Nature writing is enjoying a resurgence, but the danger of mapping any wilderness is that it immediately becomes tame and dumb. Besides, are there actually any untouched places left?by Kathryn Hughes / September 30, 2007 / Leave a comment
The Wild Places, by Robert MacFarlane
This, Robert Macfarlane’s second book, is all about close focus. His first, Mountains of the Mind (2003), told stories of scale and danger, and was a hit with armchair mountaineers everywhere (the professionals, naturally, preferred to sneer). In The Wild Places, however, Macfarlane embarks upon a quieter but more urgent mission—to discover whether Ireland and Britain still harbour any tangled corners of what John Fowles called “old nature.” By this, the late sage of Lyme presumably meant not just the Undercliff, where history and biology make a joyous noise, but any land untended by council or commission or concerted human touch.
Macfarlane is the poster boy (he is just 31, and handsome with it) for the recent upsurge in nature writing. At its academic end, this takes the form of Jonathan Bate’s eco-critical re-readings of Austen and Hardy. At the other, it means those self-consciously retro wildlife posters given away by the Guardian. In between lie some serious—though surprisingly successful—commercial works which aim to reacquaint the average urban Briton with the exhilaration of a starlit night or a high spring tide. Some, like Richard Mabey’s Nature Cure, even sing of the possibility that a reattachment to the rhythms of the natural world can heal the stricken soul.
This high cultural interest in nature writing echoes that moment over 200 years ago when Wordsworth and Coleridge tramped the Lake District and claimed its unwrecked grandeur as a salve for the grimy, ripped-up landscape of industrialising Britain. The irony, of course, was that their poetic effusions launched an extraordinary tourist boom in the area. Over the next few decades, hordes of soulful suburbanites descended on the lakes with their walking boots and sandwiches and proceeded to remake the landscape in their own dowdy image. The effect was repeated a hundred years later by the similarly ironic legacy of Beatrix Potter. Even her heartfelt conservationism and generous bequest to the National Trust could not prevent a sudden rash of Peter Rabbit tea rooms breaking out all over the headlands.
So the problem that Macfarlane has to negotiate in this book is whether naming and mapping the wild places of Britain immediately renders them tame and dumb, unable to do their restorative work on our cultural psyche. (Certainly he is keen on the act of naming, with geological terms tumbled so spectacularly one upon the other—oolite, schist, quartzite—that the reader longs for those innocent days when a rock was just a rock.) Moreover, in the course of Macfarlane’s explorations, it becomes clear that there may already be no untouched places left to find. Hauling himself through forested high land and on to a rocky cove at Skye, he is faced with a grimy flotsam of milk crates and Tetrapak cartons. Unlike in America, which is a continent as well as a country, in Britain it’s almost certain that someone else has got there first.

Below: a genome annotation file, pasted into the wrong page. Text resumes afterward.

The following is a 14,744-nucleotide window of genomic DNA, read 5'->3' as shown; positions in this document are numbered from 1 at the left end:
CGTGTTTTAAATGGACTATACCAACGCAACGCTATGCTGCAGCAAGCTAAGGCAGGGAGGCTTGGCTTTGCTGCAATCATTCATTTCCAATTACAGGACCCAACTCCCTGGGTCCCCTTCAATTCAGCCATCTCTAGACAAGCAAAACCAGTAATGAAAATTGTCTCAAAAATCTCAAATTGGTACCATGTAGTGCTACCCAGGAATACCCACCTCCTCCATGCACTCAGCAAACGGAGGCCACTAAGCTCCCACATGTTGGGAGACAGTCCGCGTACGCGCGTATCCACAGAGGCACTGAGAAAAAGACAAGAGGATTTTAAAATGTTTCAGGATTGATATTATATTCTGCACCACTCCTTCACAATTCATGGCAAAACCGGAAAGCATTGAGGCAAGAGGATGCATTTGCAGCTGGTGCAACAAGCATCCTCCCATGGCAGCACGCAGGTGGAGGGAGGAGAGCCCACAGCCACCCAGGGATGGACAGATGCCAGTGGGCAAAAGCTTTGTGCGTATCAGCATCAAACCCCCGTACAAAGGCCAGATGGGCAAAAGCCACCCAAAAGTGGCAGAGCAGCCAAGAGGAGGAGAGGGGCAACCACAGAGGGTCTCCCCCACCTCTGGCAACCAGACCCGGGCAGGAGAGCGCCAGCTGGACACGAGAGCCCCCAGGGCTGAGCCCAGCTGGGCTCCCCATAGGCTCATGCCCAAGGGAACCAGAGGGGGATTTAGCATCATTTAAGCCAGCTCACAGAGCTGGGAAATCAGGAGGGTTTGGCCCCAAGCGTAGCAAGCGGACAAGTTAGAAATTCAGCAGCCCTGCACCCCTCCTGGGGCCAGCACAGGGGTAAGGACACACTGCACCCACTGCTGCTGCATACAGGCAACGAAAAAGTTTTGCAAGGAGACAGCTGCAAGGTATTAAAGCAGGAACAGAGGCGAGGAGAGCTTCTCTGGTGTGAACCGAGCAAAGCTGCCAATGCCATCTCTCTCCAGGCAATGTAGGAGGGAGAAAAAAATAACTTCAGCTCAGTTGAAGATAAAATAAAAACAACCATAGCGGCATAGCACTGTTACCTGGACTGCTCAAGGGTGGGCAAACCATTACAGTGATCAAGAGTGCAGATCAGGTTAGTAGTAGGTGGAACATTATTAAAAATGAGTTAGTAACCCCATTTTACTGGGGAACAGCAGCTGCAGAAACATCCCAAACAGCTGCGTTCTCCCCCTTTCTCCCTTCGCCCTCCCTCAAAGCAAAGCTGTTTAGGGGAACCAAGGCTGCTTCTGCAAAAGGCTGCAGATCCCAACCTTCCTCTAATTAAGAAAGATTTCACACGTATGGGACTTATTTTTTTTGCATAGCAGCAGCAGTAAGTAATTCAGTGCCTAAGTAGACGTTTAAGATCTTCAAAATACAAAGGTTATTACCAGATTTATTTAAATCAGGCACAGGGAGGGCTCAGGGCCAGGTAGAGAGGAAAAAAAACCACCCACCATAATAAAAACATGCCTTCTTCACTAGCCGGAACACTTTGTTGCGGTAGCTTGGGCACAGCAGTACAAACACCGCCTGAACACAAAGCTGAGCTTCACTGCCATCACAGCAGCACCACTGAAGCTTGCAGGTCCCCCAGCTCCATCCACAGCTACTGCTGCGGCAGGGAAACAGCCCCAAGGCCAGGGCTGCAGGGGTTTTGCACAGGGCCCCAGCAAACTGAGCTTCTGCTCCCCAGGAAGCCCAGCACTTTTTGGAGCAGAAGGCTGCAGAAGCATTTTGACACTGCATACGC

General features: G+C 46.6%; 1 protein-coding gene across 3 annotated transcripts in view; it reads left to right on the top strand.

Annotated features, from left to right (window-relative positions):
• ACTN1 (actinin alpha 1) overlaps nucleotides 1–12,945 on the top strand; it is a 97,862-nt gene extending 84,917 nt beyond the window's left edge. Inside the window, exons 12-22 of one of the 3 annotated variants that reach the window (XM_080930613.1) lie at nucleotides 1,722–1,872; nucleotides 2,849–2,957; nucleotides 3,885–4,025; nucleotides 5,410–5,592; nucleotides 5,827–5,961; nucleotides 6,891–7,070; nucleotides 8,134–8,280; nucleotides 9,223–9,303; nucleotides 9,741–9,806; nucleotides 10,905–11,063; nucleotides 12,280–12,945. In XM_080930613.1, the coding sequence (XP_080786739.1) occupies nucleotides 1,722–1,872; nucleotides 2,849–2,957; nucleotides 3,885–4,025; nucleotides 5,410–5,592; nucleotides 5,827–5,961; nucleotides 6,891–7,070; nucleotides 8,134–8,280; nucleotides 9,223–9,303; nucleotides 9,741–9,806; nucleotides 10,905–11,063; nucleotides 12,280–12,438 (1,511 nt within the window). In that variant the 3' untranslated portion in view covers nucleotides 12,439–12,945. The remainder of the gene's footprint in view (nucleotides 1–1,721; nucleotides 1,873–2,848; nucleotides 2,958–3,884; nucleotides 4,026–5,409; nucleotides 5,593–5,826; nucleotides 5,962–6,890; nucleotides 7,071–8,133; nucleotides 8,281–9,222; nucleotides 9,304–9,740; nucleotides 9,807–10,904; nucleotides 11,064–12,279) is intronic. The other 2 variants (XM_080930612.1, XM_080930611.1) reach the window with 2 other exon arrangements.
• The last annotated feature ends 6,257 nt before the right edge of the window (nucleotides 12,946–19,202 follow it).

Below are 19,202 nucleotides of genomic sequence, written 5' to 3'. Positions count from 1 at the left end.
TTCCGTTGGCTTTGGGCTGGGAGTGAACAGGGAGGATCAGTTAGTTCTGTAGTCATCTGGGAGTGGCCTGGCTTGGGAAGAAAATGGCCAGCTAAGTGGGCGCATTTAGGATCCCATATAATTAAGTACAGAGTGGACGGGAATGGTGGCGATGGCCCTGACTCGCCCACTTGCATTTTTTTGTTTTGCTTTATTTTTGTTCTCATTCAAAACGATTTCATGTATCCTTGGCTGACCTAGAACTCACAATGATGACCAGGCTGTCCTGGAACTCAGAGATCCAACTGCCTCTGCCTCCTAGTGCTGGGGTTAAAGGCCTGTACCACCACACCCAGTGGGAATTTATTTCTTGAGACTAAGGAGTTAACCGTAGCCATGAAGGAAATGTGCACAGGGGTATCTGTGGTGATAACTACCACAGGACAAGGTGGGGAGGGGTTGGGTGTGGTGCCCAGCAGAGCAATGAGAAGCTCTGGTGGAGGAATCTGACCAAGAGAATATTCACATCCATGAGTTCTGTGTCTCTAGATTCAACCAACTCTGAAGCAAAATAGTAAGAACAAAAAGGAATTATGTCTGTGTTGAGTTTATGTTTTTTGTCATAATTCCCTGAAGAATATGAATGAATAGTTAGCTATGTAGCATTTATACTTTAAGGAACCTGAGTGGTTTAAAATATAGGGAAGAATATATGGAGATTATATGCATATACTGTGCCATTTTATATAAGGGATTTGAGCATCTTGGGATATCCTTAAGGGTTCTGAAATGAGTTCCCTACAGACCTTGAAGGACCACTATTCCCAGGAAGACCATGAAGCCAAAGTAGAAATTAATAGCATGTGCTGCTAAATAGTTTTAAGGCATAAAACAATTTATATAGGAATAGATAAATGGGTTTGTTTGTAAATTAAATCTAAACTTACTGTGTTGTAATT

The book works better when Macfarlane searches for the wildness close to home, in places that are not so much hard to find as overlooked. Most affecting are those passages where, much as Iain Sinclair did in London Orbital (2002), he walks to the edge of a city and then keeps walking, finding in an unremarkable bit of scrubland the kind of transcendence that is supposed to be the preserve of remoter places. For instance, in a beech wood just south of Cambridge, Macfarlane climbs and climbs until he has outreached the ugly utilitarian skyline, and can sway himself into a kind of bliss. Elsewhere he is able to perform this same transforming magic on everyday found objects, unzipping a feather with the kind of wonderment you’d expect of a five year old.
Also to be savoured is the way that Macfarlane elegantly negotiates the various narrative templates on offer to him. He avoids the cliché of turning his geographical journey into a metaphor for some kind of spiritual quest, nor does he play that annoying trick of hinting at some thrilling emotional drama taking place offstage (the one teasing thing that made Mabey’s Nature Cure such a frustrating read). Macfarlane’s wife stays out of the picture, his baby daughter is mercifully silent. Companions are named, but we are never expected to know or like them. Only occasionally does a wise local guide loom up through the mist to provide a key bit of lore to turn Macfarlane’s musings in the right direction. If there is any trauma in the story, it comes in the loss, three quarters of the way through, of Macfarlane’s friend and mentor Roger Deakin, whose Wildwood was published posthumously earlier this year.
This refusal to use the usual pointing devices, however, means that Macfarlane’s narrative at times loses shape. He carefully includes an epigraph from TS Eliot about how the point of exploring is to “arrive where we started/and know the place for the first time,” as if to make it clear that waywardness and circularity are intended effects and not the result of any dereliction on his part. All the same, it is hard at times to know quite what Macfarlane wants us to do with his book. We cannot use it as a guide to wild places for, as he rightly implies, each person must find their own way there. We cannot rely upon it as a set of local histories or anthropologies, since the style is glancing and anecdotal and the formal sourcing non-existent. I suspect that we are expected to love and applaud the book for its lyrical, poetic prose, but this I cannot quite do. There is something too worked and wrought about the The Wild Places, as if someone had already got there first and started taking notes.